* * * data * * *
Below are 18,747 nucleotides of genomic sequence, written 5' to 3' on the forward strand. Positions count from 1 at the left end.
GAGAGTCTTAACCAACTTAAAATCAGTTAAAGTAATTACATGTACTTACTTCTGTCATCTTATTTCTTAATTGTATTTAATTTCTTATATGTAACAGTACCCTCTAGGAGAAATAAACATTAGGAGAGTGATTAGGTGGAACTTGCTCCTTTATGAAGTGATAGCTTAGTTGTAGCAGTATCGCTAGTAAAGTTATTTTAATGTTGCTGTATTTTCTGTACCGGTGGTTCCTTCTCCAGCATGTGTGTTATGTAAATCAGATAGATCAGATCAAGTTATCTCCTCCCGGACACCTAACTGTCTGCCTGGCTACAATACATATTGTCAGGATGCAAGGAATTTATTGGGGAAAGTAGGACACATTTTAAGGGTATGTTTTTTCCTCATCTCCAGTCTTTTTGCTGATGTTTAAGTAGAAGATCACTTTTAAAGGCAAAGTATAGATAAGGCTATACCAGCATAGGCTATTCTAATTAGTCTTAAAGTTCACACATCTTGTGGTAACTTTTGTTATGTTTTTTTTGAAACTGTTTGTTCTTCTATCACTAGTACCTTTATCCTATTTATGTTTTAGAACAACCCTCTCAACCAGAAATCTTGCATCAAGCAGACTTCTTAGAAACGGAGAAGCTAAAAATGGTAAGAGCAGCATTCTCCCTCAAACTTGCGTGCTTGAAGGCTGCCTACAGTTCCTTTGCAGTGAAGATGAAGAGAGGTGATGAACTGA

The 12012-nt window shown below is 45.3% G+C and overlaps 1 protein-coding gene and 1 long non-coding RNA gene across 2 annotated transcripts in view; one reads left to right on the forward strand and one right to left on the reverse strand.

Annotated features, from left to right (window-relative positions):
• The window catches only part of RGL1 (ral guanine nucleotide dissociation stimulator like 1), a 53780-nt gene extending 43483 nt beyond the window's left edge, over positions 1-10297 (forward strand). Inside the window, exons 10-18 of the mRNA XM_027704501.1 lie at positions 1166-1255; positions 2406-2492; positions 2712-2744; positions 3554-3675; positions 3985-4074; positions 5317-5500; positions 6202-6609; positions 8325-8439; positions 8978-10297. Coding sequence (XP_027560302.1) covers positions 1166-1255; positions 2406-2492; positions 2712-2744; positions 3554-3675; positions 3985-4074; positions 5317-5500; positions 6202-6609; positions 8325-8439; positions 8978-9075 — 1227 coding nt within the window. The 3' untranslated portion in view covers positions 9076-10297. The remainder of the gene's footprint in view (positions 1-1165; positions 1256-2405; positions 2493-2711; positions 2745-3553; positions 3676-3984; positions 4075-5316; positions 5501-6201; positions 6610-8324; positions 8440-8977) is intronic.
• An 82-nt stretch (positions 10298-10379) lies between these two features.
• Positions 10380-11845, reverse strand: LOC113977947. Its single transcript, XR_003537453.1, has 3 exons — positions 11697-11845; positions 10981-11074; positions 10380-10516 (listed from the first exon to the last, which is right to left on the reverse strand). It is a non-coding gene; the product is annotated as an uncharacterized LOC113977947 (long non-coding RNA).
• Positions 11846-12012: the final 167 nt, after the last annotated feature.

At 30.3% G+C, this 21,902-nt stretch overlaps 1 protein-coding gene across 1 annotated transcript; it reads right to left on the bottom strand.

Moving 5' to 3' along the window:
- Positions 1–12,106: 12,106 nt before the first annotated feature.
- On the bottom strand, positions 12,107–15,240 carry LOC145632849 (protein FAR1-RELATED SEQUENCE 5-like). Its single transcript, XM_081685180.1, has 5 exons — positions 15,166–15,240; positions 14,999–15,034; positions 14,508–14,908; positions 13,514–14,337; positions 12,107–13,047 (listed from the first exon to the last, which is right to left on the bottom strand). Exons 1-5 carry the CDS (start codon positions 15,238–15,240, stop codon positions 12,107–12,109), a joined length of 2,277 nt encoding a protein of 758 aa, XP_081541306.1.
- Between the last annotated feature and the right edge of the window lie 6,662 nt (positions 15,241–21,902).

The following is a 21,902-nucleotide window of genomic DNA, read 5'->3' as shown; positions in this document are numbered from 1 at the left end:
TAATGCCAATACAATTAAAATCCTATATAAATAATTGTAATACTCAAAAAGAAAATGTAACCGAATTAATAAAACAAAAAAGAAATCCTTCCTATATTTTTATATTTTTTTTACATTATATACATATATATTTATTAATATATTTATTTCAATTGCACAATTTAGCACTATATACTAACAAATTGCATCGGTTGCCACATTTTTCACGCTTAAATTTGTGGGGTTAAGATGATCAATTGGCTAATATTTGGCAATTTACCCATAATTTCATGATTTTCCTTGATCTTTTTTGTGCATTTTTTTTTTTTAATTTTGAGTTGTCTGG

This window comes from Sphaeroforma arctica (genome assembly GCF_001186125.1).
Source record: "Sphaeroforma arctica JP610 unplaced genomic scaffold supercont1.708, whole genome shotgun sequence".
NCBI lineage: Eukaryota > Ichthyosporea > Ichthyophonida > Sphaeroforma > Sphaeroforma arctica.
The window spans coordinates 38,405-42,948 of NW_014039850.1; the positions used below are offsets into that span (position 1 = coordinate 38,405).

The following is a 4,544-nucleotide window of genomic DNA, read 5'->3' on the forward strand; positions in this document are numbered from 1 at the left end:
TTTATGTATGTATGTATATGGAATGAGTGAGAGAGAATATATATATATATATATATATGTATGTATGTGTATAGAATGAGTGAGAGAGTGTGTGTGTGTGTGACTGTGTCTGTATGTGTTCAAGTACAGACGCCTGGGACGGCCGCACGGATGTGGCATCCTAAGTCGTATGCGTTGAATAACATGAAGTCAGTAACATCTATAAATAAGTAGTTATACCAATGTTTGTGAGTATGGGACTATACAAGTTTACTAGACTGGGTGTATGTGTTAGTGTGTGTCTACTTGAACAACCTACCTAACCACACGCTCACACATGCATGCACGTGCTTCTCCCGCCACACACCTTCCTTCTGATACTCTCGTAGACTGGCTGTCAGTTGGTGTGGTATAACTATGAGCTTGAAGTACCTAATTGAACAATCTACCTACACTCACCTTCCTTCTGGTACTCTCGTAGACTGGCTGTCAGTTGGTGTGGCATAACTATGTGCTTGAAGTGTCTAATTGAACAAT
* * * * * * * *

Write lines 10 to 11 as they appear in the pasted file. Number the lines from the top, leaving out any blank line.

Moving 5' to 3' along the window:
- Positions 1–12,106: 12,106 nt before the first annotated feature.